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navigating bureaucratic waters

In case you had any doubt about the role of the architect and how that has changed over time, below is a partial list of the items turned in for a building permit for a recent project: the drawings

Plumbing Fixture Count Form

Greenpoints Application

HERS report (Home Energy Rating System)

ACCA Manual J & D (for proper HVAC duct sizing)

Solar Shadow Analysis

Bulk Plane compliance information

Floor Area & Building Coverage Worksheet

Lot Area Declaration Form

Landscape Plan

Demolition Plans

Soils Report

Engineered Trusses manufacturer's drawings and information

Stormwater & Flood Management Plant Investment Fee Calculation Form

IECC Code Compliance

Growth Management Allocation/Compliance with inclusionary zoning

Development Excise Tax Form

Impact Fee Form

Existing PUD Approvals (Planned Unit Development or platted suburb)

Floodplain/Wetland Development Permit

Steep Slope/Geological Constraint Information

and finally the Building Permit Application

(this amounted to 58 pages not including the drawings)

Needless to say, the drawings represent the design of the project and, with some additional information, will be used to create a Construction Set that will guide the making of the building.  Everything else is the result of good intentions exercised as bureaucracy.  I'm not necessarily opposed to completing all these forms and checklists, but love of this kind of administration is not why I went to architecture school.

All of these submittals certainly do constrain the worst projects from getting built, but not the ugliest or most insensitive.  Unfortunately the worse actors in the residential building game, the bottom-line house speculators, have so dumbed down the making of buildings that the planning and building departments feel they need to babysit every project and try to ferret out the misrepresentations and outright lies embedded in a set of crappy drawings.  It never occurs to code officials that the work that I and many other architects do, is of a higher quality than they can imagine.  Unfortunately, getting there includes more hoop-jumping every year and makes a disincentive for truly imaginative and unconventional work.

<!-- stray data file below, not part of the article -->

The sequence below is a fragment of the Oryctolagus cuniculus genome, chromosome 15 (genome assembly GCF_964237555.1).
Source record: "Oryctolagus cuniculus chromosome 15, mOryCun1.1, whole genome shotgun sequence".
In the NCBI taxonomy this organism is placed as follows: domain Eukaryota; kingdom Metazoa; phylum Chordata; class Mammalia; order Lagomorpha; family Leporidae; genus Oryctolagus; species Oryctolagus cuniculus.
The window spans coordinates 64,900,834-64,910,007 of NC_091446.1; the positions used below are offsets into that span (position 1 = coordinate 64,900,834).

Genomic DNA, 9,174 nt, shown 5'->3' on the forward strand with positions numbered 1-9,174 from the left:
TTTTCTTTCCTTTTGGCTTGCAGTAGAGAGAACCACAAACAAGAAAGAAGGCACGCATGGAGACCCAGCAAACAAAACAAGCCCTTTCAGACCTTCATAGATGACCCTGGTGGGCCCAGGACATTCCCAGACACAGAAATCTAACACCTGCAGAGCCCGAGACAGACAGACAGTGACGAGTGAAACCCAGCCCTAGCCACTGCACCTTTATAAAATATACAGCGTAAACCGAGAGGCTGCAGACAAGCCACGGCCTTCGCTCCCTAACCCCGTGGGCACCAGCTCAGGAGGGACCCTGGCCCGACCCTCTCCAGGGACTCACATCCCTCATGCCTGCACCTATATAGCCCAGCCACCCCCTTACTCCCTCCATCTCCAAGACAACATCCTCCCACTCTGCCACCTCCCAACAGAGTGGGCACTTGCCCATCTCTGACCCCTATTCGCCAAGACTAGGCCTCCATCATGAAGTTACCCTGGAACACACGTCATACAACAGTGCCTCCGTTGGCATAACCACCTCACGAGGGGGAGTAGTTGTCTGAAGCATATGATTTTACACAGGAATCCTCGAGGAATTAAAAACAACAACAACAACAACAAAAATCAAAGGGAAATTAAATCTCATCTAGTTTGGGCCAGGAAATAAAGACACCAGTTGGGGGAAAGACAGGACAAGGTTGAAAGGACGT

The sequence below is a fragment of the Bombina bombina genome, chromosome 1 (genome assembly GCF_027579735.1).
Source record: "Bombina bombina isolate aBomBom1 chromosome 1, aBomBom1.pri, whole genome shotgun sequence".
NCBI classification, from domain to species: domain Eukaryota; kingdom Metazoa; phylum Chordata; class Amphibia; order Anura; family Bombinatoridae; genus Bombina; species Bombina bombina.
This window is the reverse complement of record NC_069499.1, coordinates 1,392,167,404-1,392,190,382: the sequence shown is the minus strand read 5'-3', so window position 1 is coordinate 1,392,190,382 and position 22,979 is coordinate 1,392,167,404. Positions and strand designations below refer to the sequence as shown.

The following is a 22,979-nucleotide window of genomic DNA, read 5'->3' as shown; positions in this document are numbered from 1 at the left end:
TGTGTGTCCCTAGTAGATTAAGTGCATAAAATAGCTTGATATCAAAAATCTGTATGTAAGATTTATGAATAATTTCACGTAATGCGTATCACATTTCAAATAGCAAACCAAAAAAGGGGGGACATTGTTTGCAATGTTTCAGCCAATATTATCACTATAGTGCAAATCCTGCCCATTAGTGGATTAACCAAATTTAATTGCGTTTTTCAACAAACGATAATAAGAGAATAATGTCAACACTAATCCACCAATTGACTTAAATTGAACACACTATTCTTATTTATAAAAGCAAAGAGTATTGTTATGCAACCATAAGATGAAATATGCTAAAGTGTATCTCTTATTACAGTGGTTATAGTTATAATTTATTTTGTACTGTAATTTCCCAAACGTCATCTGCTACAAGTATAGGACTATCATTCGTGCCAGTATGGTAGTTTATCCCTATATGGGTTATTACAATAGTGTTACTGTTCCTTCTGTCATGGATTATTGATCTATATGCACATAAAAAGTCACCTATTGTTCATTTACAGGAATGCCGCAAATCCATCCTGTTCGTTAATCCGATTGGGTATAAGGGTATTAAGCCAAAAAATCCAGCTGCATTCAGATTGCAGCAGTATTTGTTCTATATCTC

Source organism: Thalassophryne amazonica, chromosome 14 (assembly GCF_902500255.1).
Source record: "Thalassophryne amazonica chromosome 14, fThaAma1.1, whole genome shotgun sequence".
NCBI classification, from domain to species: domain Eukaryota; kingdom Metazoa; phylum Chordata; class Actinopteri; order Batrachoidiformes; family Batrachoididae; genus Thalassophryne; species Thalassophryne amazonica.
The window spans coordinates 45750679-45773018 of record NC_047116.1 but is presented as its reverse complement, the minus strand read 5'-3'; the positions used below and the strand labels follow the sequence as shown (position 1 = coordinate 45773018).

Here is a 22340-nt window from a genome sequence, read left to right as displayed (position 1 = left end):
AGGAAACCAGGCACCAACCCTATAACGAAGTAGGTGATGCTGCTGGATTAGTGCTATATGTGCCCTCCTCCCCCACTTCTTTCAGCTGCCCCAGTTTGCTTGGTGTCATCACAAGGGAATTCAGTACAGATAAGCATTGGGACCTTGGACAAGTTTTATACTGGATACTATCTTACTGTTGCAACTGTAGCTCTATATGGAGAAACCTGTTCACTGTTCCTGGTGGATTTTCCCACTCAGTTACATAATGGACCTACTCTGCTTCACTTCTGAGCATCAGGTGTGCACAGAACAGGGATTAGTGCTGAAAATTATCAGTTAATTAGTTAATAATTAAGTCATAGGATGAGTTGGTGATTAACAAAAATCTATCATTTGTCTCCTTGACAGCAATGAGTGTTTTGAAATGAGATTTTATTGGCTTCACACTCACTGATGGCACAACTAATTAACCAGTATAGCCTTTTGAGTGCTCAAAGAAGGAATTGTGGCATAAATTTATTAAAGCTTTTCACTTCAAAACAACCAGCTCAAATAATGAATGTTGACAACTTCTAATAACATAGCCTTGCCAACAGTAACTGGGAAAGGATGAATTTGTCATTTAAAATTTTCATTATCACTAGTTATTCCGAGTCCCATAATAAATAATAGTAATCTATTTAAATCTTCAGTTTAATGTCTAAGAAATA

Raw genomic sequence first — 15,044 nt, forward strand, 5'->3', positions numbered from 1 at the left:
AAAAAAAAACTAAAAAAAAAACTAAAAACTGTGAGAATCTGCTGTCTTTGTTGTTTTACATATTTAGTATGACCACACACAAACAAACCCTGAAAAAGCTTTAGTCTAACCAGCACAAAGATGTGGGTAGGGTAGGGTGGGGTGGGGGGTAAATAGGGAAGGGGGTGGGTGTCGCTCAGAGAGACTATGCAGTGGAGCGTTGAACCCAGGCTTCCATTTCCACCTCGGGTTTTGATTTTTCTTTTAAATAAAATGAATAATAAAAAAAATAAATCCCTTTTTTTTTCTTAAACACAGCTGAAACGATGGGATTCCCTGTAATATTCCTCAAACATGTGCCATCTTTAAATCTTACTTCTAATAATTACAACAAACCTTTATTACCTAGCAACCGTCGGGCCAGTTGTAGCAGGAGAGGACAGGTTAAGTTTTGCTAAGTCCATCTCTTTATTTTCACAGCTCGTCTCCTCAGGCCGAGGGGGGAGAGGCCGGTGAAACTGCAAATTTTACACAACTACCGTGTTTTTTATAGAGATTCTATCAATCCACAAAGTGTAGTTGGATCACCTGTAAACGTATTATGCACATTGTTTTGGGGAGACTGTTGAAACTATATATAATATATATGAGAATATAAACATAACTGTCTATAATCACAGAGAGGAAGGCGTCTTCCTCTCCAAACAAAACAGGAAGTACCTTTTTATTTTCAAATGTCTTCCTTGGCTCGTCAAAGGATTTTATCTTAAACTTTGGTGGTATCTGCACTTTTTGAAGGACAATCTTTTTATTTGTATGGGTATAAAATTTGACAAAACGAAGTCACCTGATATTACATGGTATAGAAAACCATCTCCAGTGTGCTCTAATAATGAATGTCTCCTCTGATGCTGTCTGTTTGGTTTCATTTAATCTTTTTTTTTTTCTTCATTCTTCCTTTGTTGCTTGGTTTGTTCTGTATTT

In some places, like Chicago, registered, licensed architects, upon passing additional tests and with extensive experience, call self-certify that a single family house meets all codes and will be a safe and efficient dwelling at the very least.  The code officials don't have to act as policing agents for these professionals and it is reassuring that the state that grants us a license to practice actually recognizes that this license actually means something.  That program is not in place here in Colorado and all of our projects and work, and by extension our experience and very selves,  will have to continue to be scrutinized and examined like disobedient schoolboys.

(sorry for the rant. I usually try not to infect the website and blog with these thoughts, but this is really getting a bit out of hand.)